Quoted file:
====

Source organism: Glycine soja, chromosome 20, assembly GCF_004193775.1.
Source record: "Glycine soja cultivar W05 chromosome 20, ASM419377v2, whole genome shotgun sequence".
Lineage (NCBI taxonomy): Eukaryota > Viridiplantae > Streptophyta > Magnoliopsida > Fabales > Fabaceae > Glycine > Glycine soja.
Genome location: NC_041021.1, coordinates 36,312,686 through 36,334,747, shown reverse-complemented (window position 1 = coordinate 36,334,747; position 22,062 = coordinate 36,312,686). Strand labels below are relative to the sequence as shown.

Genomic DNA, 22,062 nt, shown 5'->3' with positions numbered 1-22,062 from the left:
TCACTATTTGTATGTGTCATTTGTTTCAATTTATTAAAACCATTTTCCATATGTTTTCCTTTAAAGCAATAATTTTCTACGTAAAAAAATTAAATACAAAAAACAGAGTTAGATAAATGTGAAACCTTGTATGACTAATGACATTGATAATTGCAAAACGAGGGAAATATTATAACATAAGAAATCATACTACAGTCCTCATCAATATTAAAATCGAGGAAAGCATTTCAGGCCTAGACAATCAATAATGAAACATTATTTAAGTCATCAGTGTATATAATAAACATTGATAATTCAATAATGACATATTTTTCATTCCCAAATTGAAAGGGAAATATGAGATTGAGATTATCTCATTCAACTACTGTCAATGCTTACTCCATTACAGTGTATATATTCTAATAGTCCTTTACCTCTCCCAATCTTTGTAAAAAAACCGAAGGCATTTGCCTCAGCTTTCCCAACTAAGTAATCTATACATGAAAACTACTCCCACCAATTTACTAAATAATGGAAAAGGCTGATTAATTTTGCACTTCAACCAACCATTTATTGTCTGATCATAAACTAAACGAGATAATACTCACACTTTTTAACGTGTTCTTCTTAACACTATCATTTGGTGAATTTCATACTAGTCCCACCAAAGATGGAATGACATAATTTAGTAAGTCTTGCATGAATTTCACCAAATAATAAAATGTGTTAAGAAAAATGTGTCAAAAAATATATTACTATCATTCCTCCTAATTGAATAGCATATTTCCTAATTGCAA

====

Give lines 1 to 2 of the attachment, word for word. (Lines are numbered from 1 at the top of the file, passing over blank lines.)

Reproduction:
Source organism: Glycine soja, chromosome 20, assembly GCF_004193775.1.
Source record: "Glycine soja cultivar W05 chromosome 20, ASM419377v2, whole genome shotgun sequence".